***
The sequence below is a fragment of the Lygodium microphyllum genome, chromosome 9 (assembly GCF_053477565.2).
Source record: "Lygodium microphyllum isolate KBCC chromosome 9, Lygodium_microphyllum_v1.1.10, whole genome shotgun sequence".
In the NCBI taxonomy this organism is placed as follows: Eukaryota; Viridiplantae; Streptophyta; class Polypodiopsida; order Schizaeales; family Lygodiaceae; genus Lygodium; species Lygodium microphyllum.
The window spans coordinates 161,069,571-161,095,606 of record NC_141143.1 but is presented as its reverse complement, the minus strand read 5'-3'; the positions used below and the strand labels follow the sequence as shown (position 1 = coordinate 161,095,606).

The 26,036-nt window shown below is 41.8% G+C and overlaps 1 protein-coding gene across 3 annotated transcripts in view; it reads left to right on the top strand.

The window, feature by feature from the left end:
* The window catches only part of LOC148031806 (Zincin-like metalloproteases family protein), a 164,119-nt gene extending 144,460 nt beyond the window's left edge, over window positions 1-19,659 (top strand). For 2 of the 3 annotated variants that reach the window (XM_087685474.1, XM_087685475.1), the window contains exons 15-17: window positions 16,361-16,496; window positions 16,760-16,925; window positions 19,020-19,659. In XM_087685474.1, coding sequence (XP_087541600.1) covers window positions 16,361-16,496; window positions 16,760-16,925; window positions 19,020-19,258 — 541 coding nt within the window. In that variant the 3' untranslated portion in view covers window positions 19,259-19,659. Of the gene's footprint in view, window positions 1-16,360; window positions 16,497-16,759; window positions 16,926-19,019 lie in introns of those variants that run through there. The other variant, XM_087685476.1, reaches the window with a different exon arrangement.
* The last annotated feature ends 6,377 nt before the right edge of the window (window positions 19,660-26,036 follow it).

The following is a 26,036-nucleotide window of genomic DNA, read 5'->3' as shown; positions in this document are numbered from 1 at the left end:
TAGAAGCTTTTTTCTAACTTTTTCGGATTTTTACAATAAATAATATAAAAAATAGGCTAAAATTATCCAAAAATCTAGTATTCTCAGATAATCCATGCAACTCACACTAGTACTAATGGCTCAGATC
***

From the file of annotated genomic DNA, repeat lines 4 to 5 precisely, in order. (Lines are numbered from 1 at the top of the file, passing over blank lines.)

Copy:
The window spans coordinates 161,069,571-161,095,606 of record NC_141143.1 but is presented as its reverse complement, the minus strand read 5'-3'; the positions used below and the strand labels follow the sequence as shown (position 1 = coordinate 161,095,606).

The 26,036-nt window shown below is 41.8% G+C and overlaps 1 protein-coding gene across 3 annotated transcripts in view; it reads left to right on the top strand.